The colour fastness test for printed and dyed textiles is a method of testing whether the colour of printed and dyed textiles (e.g. clothing, bedding, etc.) will fade or bleed out under different conditions. These conditions include water, perspiration, washing, exposure to the sun, etc.
Common colour fastness testing methods include the following:
Dry rubbing method: The specimen is placed with a white cotton cloth and rubbed back and forth in a dry state to assess whether the colour comes off.
Wet rubbing method: The sample is rubbed back and forth with white cotton fabric in a saturated state to assess whether the colour is peeling off.
Water wash method: The specimens are immersed in water, then squeezed and compared for colour differences to untreated specimens.
Sweat test method: The colour fastness of the specimen is tested by simulating the sweat conditions produced by the human body.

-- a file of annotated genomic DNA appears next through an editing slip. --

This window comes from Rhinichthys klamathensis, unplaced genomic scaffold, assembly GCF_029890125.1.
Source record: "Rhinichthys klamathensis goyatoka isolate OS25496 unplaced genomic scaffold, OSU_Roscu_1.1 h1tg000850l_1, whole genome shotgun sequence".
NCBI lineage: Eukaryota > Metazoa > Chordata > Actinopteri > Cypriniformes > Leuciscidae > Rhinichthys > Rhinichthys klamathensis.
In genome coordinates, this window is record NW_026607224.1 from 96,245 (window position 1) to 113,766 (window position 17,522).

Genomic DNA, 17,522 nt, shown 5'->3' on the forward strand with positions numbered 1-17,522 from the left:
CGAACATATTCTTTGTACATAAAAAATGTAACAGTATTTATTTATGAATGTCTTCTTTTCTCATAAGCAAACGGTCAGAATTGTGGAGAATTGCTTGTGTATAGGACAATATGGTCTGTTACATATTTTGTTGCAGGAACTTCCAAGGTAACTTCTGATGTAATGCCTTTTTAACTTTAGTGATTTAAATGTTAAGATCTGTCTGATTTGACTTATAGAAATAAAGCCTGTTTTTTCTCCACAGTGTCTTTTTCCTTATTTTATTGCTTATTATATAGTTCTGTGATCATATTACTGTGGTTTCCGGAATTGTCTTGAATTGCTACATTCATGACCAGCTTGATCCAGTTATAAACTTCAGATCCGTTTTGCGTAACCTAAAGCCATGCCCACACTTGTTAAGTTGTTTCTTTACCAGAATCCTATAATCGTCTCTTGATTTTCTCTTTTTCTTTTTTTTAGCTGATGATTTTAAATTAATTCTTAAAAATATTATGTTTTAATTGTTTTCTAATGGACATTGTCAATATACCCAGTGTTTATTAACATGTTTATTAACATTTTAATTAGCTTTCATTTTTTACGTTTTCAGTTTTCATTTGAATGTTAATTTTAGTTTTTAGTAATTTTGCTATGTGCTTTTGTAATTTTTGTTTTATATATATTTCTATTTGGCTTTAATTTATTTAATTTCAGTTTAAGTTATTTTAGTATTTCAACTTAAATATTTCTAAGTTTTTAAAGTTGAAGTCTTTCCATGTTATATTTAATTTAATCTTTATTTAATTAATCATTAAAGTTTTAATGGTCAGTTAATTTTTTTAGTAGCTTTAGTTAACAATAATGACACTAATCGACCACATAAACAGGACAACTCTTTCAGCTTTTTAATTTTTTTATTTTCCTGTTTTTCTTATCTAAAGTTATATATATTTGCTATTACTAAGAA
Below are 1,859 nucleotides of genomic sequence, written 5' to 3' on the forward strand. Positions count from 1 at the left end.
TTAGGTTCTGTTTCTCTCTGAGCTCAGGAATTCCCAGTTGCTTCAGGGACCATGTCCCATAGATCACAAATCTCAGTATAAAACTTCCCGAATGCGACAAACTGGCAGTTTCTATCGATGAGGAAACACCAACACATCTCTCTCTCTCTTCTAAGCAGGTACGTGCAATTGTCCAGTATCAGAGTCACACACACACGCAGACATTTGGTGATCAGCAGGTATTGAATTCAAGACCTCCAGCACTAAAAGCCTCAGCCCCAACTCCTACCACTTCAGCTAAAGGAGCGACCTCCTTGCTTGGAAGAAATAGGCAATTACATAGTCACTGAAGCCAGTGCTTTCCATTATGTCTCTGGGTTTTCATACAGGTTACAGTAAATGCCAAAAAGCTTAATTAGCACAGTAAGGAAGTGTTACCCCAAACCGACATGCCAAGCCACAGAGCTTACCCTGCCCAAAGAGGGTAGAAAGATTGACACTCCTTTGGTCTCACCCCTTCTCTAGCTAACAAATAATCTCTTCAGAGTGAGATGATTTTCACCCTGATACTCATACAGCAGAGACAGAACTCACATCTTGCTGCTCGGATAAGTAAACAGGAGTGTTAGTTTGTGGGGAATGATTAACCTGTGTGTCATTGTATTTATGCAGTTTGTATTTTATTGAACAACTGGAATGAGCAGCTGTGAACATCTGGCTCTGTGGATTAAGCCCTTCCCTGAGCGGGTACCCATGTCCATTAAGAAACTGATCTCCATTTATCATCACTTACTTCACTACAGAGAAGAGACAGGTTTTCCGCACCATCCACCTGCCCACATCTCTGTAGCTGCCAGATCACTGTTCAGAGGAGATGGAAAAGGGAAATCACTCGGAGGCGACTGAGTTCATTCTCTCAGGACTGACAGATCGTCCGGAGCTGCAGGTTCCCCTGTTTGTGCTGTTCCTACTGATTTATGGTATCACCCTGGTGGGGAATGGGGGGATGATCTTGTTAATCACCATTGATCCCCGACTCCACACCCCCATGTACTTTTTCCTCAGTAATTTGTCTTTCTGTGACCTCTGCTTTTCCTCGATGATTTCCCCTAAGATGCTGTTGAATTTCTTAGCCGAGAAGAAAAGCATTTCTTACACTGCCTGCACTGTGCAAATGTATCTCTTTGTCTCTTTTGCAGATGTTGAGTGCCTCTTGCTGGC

Light method: exposing the specimen to sunlight and observing whether the colour changes.
These test methods can help manufacturers understand whether their products are prone to fading or bleeding during use, thus improving the quality and reliability of their products.
The following factors should be considered when choosing a textile colour fastness tester:
1. The purpose of the test: Different test purposes require different test methods to be selected. For example, if you are testing the durability of a dye during washing, you should choose the washing colour fastness test; if you are testing the durability of a dye during rubbing, you should choose the rubbing colour fastness test.
2. Test standards: Different countries and regions may have different test standards and you should choose a test method that meets the local standards.
3. Test samples: Different textile materials and dye types require different test methods to be selected. For example, for natural and synthetic fibres, different test methods should be selected.
4. Equipment conditions: Different test methods require different test equipment and conditions and a test method should be selected that meets the laboratory conditions.
5. Budget: Different test methods have different prices and the appropriate test method should be selected according to the laboratory's budget.